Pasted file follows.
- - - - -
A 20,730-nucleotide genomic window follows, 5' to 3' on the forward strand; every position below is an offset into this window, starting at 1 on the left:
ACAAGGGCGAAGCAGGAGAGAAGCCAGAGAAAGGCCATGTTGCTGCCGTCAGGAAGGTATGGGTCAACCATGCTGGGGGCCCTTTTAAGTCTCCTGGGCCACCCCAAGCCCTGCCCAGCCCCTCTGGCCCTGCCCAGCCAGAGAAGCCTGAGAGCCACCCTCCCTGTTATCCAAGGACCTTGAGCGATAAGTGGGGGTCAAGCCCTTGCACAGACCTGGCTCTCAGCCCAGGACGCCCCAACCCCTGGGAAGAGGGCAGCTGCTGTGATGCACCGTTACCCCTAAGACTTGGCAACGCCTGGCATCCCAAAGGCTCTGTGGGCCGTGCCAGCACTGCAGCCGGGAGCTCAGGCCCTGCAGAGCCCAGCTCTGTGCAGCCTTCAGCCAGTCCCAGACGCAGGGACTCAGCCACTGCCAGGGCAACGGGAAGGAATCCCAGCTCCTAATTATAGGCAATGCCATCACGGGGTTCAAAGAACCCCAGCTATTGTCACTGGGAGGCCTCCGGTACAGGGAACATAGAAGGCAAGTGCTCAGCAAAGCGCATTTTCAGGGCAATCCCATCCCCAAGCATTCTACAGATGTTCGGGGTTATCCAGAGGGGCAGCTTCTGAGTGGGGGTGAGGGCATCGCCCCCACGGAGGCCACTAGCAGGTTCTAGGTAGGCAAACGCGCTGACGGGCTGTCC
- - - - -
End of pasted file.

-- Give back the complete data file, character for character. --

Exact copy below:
A 20,730-nucleotide genomic window follows, 5' to 3' on the forward strand; every position below is an offset into this window, starting at 1 on the left:
ACAAGGGCGAAGCAGGAGAGAAGCCAGAGAAAGGCCATGTTGCTGCCGTCAGGAAGGTATGGGTCAACCATGCTGGGGGCCCTTTTAAGTCTCCTGGGCCACCCCAAGCCCTGCCCAGCCCCTCTGGCCCTGCCCAGCCAGAGAAGCCTGAGAGCCACCCTCCCTGTTATCCAAGGACCTTGAGCGATAAGTGGGGGTCAAGCCCTTGCACAGACCTGGCTCTCAGCCCAGGACGCCCCAACCCCTGGGAAGAGGGCAGCTGCTGTGATGCACCGTTACCCCTAAGACTTGGCAACGCCTGGCATCCCAAAGGCTCTGTGGGCCGTGCCAGCACTGCAGCCGGGAGCTCAGGCCCTGCAGAGCCCAGCTCTGTGCAGCCTTCAGCCAGTCCCAGACGCAGGGACTCAGCCACTGCCAGGGCAACGGGAAGGAATCCCAGCTCCTAATTATAGGCAATGCCATCACGGGGTTCAAAGAACCCCAGCTATTGTCACTGGGAGGCCTCCGGTACAGGGAACATAGAAGGCAAGTGCTCAGCAAAGCGCATTTTCAGGGCAATCCCATCCCCAAGCATTCTACAGATGTTCGGGGTTATCCAGAGGGGCAGCTTCTGAGTGGGGGTGAGGGCATCGCCCCCACGGAGGCCACTAGCAGGTTCTAGGTAGGCAAACGCGCTGACGGGCTGTCC